ICFE eNEWS #16-18 - June 27th 2016
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Brookings Institution Study: Healthcare Single Most Prevalent Area for Data Breaches
By Yan Ross, Director of Special Projects, ICFE
According to a recent Brookings Institution study, healthcare data breaches are on the rise.
Some 23 percent of all data breaches occur in healthcare and have impacted 155 million
Americans in almost 1,500 breaches in the past six years.
Despite measures to promote greater public awareness, increased security measures, and rising
government fines, the total number of breach victims tripled in the last two years alone. Part of
this growth is attributable to the high per-record cost of loss for healthcare data breaches: $363,
the highest of any industry in the survey, and the black-market value of this information.
The author, Niam Yaraghi, a fellow with Brookings' Center for Technology Innovation,
interviewed 22 IT leaders within healthcare provider and insurance companies. Among his
conclusions: healthcare data is more valuable than many other forms of personal identification
because information such as birth dates, Social Security and insurance ID numbers don't change,
and criminals can charge premium prices on the black market.
According to the study, the proliferation of sharing digitized personal health data among insurers
and other providers contributes to the likelihood of breaches. It appears that federal health
agencies encourage the sharing of electronic health records before providers and payers put
adequate security measures in place, with particular concern about concentrating on
According to the author, it's unrealistic to expect small community hospitals to devote the
resources to combat well-funded and determined criminal organizations intent on breaching their
data, particularly when large national banks, retail chains and even the federal government have
been hacked. Nonetheless, "that should not prevent hospitals from keeping their systems
updated and avoiding the kinds of human errors responsible for most data breaches," Yaraghi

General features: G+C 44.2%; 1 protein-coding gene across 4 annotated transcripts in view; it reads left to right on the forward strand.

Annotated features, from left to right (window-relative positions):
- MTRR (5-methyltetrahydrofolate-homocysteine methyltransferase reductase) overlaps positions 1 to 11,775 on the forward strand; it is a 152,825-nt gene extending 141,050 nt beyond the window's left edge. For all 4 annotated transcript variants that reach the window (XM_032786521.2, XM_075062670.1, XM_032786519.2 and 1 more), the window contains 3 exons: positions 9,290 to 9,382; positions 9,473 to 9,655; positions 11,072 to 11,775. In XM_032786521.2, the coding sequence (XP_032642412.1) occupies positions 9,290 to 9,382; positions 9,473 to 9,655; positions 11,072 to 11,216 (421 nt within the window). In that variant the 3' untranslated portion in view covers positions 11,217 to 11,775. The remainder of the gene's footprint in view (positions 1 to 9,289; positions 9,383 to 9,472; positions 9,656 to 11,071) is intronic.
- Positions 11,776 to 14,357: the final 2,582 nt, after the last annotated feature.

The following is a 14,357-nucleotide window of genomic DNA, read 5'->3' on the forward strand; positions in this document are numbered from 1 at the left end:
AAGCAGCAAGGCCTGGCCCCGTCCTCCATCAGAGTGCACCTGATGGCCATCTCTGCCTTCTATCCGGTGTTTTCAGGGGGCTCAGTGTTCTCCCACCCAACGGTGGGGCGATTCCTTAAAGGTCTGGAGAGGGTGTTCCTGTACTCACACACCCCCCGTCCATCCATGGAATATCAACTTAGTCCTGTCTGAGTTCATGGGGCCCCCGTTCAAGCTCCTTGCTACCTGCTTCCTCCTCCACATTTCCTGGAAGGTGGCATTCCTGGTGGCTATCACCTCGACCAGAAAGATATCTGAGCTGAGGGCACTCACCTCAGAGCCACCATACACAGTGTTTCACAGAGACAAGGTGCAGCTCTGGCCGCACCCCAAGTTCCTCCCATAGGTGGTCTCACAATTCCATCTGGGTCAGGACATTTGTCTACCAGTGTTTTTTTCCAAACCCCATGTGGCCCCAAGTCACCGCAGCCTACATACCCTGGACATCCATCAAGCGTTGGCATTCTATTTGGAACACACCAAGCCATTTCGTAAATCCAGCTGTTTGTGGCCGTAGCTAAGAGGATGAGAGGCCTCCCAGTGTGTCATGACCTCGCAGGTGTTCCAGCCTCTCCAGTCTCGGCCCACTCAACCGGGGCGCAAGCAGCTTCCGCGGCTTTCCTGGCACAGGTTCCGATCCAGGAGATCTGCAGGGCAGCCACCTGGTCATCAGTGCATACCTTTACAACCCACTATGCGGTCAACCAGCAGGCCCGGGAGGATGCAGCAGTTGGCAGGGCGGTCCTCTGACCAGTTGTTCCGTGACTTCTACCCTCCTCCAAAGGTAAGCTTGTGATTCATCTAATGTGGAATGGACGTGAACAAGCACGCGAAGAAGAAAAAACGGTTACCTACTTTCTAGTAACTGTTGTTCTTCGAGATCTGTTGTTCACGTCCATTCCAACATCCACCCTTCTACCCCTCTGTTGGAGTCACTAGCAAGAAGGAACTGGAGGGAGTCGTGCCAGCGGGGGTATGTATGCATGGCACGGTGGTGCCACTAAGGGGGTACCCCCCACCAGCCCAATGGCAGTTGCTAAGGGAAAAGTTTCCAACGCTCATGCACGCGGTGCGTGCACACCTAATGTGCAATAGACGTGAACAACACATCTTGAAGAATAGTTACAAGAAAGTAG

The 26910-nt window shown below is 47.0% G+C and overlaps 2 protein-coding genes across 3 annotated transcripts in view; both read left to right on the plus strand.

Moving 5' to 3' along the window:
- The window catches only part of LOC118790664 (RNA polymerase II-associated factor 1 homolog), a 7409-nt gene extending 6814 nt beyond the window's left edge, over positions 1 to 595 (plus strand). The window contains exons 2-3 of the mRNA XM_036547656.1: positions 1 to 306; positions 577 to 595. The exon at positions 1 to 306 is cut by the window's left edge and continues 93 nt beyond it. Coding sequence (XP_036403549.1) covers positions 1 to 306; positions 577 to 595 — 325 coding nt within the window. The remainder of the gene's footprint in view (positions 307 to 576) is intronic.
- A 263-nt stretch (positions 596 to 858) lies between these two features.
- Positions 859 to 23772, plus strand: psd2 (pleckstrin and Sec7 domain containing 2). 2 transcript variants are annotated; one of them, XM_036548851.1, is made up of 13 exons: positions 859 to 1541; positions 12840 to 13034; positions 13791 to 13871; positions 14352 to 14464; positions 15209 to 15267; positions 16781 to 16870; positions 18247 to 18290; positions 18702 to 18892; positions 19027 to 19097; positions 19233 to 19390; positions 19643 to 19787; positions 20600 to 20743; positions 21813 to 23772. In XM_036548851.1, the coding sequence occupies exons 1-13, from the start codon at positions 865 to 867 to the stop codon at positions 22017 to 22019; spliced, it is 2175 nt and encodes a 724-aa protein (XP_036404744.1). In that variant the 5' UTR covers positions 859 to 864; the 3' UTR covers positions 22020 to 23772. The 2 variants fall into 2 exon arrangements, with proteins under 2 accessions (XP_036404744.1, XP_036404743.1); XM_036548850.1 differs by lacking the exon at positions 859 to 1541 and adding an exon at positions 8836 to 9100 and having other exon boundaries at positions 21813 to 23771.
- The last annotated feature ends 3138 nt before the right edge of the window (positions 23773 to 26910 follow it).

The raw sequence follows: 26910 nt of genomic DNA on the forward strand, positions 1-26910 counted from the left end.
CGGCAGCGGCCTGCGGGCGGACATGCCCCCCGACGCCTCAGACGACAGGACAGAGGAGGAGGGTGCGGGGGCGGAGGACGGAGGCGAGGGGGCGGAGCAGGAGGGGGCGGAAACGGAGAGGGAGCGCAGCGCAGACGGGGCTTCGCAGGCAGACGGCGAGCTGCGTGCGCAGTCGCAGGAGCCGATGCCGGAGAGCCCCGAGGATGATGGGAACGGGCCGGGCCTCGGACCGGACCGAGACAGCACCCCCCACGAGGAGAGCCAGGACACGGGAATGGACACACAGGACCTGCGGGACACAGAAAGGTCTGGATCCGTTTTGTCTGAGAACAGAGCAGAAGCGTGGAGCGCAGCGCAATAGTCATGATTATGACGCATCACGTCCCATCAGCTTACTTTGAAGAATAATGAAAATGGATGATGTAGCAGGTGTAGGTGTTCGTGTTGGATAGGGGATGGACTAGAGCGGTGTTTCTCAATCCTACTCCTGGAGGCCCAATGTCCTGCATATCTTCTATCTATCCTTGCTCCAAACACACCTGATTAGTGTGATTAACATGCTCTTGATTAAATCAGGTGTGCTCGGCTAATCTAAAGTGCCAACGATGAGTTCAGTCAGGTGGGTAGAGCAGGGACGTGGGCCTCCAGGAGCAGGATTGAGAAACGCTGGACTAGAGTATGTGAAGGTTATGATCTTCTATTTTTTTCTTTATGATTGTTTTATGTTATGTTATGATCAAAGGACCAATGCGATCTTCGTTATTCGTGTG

He also pointed out that healthcare organizations can adopt better practices and policies to
prevent lost laptops, misplaced hard drives and employees clicking on suspicious files hiding
malware and spyware. His recommendations include healthcare organizations prioritizing
patient privacy and protecting it. At the very least, healthcare firms should share information
about data breaches and exchange best practices and lessons learned.
Two other points were emphasized by the author:
More information is
- Healthcare organizations should invest in cyber insurance, though the market for such
products may not offer coverage for all situations.
- The HHS Office for Civil Rights, which is charged with investigating healthcare data
breaches, should better disseminate information about its audits and investigations.
Government-imposed penalties for healthcare data breaches are not adequate to solve the
problem; more guidance on how to prevent and remediate breaches is more appropriate.
The ICFE's Certified Identity Theft Risk Management Specialist® XV CITRMS® course is
now available both in printed format and
The Textbook and Desk Reference edition of the course book is also available
Bulk pricing and discounts for veterans and students
available. Inquire at email@example.com
Yan Ross is ICFE's Director of Special Projects, and the author of the Certified Identity Theft
Risk Management Specialist ® XV CITRMS® course. As an accredited educator for over 20
years, he has addressed Identity Theft Risk Assessment and management for consumers,
organizations holding personally identifiable information, and professionals who work with
individuals and organizations who are at risk of falling victim to identity thieves.
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